In BAM Building Ltd v UCD Property Development Co Ltd [2016] IEHC 582 (20 October 2016), the Irish High Court considered whether to stay proceedings pending arbitration in a construction dispute.

Speedread

The Irish High Court decided to stay court proceedings pending arbitration, holding that there was a presumption that the parties intended that all matters in dispute should be dealt with by way of arbitration. In any event, it was clear from the wording of the construction contract between the parties that the matter at issue should be dealt with by way of arbitration.

This decision illustrates the reluctance of the Irish Courts to intervene in matters which are subject to an arbitration clause.

Background

Section 6 of the Irish Arbitration Act 2010 gives force of law in Ireland to the UNCITRAL Model Law.

Article 8 of the UNICITRAL Model Law provides that:

"A court before which an action is brought in a matter which is the subject of an arbitration agreement shall, if a party so requests …, refer the parties to arbitration unless it finds that the agreement is null and void, inoperative or incapable of being performed."

Clause 13 of the construction contract provided that:

"Any dispute that, under sub-clause 13.1 may be referred to conciliation shall, subject to sub-clause 13.1 be finally settled by arbitration…"

Facts

The dispute concerned a construction contract (Contract) where the plaintiff claimed an entitlement to additional monies due. The contract provided for the conciliation and arbitration of disputes arising thereunder. A conciliator was appointed under the Contract who made a recommendation, on 30 November 2015, that the defendant pay a sum of money to the plaintiff.

In accordance with the Contract, the defendant issued a Notice of Dissatisfaction referring the dispute to arbitration. The Contract provided that where the conciliator had recommended the payment of money and a Notice of Dissatisfaction (Notice) was issued, the party who had issued the Notice was obliged to make that payment provided that the receiving party agreed to comply with the arbitration clause in the agreement and furnished a bond to the paying party. However, having issued and served the Notice, the defendant failed to pay the recommended amount to the plaintiff. The plaintiff then issued High Court proceedings seeking, inter alia, a declaration that the defendant was in breach of the Contract, and an order directing payment of the recommended figure.

In response, the defendant sought an order staying the proceedings pursuant to Article 8(1) of the Model Law, as adopted by section 6 of the Irish Arbitration Act 2010, on the grounds that the dispute between the parties was the subject of an arbitration agreement.

Parties' arguments

The defendant argued that the recommendation made by the conciliator was not made within the strict timeframe provided for in the Contract and was, therefore, void. The Notice of Dissatisfaction issued by the defendant referring the matter to arbitration raised both issues, namely quantum and the validity of the recommendation. The defendant submitted that as the matter had been referred to arbitration, any issue concerning the validity of the conciliator's recommendation was also a matter for the arbitrator. The plaintiff argued that, while the dispute on the issue of quantum came within the scope of the arbitration in the Contract, the issue as to whether or not the recommendation was out of time and, therefore, void was not a "dispute" which the parties had agreed could be referred to arbitration. Therefore the court should deal with that issue.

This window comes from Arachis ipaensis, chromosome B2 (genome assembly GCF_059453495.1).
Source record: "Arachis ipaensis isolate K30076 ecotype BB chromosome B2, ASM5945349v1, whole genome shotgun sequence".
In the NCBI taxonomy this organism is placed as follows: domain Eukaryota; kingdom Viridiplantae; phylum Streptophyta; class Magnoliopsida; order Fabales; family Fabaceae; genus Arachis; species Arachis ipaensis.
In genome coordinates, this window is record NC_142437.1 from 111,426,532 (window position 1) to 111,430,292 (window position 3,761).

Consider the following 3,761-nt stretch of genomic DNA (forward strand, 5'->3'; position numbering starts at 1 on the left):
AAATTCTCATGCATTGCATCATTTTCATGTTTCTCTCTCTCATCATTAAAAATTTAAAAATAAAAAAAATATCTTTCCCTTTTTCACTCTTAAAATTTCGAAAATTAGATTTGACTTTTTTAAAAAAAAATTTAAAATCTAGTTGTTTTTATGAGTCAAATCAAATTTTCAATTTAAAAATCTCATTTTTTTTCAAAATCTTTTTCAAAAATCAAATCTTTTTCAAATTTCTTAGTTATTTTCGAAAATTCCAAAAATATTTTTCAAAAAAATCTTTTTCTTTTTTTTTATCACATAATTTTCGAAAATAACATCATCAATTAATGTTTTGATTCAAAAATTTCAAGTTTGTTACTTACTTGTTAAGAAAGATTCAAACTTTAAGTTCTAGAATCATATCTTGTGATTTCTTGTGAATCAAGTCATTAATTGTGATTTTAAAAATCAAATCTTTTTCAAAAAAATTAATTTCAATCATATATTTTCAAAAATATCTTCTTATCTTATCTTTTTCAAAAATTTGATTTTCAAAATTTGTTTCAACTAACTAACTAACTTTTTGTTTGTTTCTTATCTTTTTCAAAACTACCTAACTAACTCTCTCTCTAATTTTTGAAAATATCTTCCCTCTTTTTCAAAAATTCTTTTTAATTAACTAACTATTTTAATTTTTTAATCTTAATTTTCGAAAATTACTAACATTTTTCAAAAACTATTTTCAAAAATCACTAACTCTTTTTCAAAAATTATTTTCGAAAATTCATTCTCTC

Decision

The High Court noted that the Irish courts have long been supportive of the arbitral process. Recent authorities have clearly established that Article 8 of the Model Law does not allow for discretion as to whether or not matters should be referred to arbitration. If there is an arbitration clause, and the dispute is within the scope of the arbitration agreement, and there is no finding that the agreement is null and void, inoperative or incapable of being performed, then a stay on any court proceedings must be granted.

The court commented on the unusual nature of the application before it. Both parties agreed that there was a valid arbitration clause and that the disputed recommendation of the conciliator had been referred to arbitration. The issue before the court was whether the dispute as to whether or not the defendant was liable to pay the sum recommended by the conciliator pending the arbitration, should be determined by the High Court or by the arbitrator.

The court adopted the decision of Hoffman J in Premium Nafta Products Ltd and others v Fili Shipping Co Ltd and others [2007] UKHL 40. It held that the starting point for any interpretation of an arbitration clause should be the assumption that, unless the language makes it clear that certain questions were intended to be excluded from the arbitrator's jurisdiction, all disputes between the parties should be referred to arbitration, where an arbitration agreement exists.

The court noted that disputes referred to in the Contract were not confined to disputes involving the payment of money.

The court held that quite apart from the presumption that Clause 13 should be interpreted on the basis that the parties intended that all disputes arising out of the conciliation should be capable of referral to arbitration, the text of Clause 13 also pointed in that direction.

Accordingly, the issue was a matter for the arbitrator to decide and the court stayed the proceedings pursuant to Article 8(1) of the Model Law.

Comment

This decision illustrates the reluctance of the Irish Courts to intervene in matters which are subject to an arbitration clause.

Case

This article was first published by Practical Law and is reproduced from Practical Law Arbitration with the permission of the publishers. For further information visit www.practicallaw.com.